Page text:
Whose Space?

In 2005 I completed a Masters in Urban Regeneration, Research and Policy at the University of Birmingham in which I wrote a dissertation on the development and future of Birmingham's gay village. In the following short comment I note the idea of space and sexuality, a topic which I considered in my dissertation.

Whose Space?

We tend to think of space as being gender and sex neutral. How could it be otherwise when buildings and spaces are open to everyone and are made up of bricks and mortar and concrete. For the LGBT community space is anything but gender and sex neutral however. For instance a same sex couple holding hands or kissing in Soho in London would likely raise little attention whereas a same sex couple holding hands or kissing on a town high street would not likely have the same response.

There is no significant difference in the buildings, the street or the environment but the attitudes to such acts would be considerably different. In this example the space in Soho could be considered less heterosexual, the assumption being that Soho is known for being a gay ‘centre’ whereas a high street would not be considered as such. How can space be sexualised then?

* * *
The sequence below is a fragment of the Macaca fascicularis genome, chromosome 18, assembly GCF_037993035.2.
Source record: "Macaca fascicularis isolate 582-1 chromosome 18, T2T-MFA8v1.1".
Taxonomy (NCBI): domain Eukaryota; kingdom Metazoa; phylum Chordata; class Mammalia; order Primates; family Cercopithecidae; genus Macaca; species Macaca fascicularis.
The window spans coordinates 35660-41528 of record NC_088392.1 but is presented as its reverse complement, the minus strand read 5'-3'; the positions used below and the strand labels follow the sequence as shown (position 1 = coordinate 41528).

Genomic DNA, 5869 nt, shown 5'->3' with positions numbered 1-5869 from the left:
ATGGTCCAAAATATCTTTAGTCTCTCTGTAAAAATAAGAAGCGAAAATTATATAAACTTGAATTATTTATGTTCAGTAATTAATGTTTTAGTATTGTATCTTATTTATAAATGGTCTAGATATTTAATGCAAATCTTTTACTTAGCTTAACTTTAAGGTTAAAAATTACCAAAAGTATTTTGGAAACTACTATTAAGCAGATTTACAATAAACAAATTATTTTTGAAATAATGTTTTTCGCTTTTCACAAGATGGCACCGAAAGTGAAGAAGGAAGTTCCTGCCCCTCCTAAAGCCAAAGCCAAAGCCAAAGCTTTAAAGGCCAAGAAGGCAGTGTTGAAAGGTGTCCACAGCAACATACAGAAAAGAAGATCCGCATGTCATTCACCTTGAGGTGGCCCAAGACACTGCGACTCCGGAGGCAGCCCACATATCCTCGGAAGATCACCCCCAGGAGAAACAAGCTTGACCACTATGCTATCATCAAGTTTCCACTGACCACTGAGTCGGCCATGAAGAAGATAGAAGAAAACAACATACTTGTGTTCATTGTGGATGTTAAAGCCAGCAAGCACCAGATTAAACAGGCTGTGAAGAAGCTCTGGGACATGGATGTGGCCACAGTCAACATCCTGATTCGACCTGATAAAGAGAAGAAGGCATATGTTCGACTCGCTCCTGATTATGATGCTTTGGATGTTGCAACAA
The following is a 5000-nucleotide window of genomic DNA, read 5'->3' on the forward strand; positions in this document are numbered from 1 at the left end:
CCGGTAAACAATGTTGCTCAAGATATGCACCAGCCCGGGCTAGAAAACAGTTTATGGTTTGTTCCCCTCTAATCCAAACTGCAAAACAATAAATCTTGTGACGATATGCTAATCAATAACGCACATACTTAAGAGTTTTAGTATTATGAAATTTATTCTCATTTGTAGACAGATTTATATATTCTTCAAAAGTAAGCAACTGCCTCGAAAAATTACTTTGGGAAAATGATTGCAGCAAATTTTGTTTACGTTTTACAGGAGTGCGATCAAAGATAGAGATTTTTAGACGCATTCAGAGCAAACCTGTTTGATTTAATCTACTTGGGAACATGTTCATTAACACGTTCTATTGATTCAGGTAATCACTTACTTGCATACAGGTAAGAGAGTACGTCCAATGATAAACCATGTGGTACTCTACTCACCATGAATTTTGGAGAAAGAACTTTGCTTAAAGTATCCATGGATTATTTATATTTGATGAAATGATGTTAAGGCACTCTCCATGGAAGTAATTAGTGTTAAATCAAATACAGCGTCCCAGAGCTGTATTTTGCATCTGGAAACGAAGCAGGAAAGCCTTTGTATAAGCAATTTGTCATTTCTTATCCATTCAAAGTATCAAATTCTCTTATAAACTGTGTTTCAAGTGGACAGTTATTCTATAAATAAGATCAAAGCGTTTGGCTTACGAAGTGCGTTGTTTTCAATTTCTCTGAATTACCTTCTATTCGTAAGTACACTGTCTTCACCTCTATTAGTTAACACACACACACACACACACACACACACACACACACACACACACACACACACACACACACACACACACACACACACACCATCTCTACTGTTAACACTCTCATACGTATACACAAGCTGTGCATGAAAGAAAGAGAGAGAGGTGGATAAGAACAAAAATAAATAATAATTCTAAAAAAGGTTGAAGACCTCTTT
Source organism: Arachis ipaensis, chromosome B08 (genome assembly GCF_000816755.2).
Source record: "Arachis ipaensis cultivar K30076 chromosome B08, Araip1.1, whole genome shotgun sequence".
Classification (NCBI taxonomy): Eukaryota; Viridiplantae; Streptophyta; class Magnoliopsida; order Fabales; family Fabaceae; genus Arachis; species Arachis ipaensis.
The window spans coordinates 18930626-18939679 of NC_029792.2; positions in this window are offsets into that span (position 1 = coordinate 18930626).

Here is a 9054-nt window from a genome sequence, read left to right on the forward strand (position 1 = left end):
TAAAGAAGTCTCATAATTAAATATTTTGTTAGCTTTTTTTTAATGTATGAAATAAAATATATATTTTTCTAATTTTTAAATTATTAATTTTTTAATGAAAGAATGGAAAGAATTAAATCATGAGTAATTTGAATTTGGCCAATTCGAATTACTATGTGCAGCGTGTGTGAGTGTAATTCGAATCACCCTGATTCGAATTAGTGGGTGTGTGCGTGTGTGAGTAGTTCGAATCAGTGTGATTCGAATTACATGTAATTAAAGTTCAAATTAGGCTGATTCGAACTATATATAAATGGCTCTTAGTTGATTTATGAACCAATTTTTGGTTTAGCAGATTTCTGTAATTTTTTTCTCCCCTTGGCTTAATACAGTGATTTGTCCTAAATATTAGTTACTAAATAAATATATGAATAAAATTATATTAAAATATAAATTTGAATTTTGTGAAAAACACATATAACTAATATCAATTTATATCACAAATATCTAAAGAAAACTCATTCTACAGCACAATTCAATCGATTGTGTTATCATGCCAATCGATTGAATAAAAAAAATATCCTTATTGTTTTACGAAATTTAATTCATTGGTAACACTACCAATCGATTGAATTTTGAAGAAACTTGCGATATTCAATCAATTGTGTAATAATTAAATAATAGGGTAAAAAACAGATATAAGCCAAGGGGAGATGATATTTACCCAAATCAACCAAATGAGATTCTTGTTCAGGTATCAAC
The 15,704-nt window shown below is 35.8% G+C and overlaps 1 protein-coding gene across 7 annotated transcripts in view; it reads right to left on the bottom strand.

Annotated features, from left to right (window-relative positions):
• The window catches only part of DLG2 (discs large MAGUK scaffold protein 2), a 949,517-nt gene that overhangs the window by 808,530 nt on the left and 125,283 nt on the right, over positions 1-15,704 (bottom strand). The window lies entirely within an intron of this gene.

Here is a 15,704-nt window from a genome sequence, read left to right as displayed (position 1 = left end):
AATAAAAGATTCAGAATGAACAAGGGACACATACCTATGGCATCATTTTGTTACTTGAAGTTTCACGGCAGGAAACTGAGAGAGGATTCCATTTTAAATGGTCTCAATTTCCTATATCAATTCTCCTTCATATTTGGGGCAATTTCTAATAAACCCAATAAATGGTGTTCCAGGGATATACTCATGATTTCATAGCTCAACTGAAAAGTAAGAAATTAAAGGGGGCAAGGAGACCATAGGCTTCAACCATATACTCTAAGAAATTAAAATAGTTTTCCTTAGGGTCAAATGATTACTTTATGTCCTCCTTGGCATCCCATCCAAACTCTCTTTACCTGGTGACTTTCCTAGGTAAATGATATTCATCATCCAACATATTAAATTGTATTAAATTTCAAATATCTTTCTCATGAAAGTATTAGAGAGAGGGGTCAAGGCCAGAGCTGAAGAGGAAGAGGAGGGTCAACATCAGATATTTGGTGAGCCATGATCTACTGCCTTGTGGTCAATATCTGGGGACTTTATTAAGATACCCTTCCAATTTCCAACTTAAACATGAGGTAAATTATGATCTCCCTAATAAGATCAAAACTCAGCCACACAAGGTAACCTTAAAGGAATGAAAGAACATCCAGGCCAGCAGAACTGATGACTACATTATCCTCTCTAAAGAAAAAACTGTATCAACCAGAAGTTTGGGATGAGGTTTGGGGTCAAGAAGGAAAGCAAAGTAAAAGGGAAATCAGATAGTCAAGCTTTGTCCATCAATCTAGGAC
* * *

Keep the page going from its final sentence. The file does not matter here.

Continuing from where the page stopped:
Society has tended to assume that heterosexuality is the norm and the normative assumption is therefore everyone is heterosexual unless they declare otherwise or people perceive someone as being ‘different’ to this norm. In this sense a heterosexual couple kissing would not be considered to challenge the heteronormative view of the environment. A same sex couple kissing however challenges this assumption of the world as heteronormative.

Gay villages for example represent spaces where the heteronormative view of the world is weakened, where space is less dictated by gender and sex and there is no normative assumption. Many gay villages exist near transport interchanges and in areas that are post-industrial where space has lost its heteronormative assumption and has been abandoned or is less fixed on heteronormative assumptions.

We may consciously think whether a road or building is LGBT friendly when we visit, for example when we choose to hold hands with someone in a gay village but many decisions on behaviour may be subconscious and based on society’s heteronormative assumption of space as heterosexual and how far we want to challenge it.


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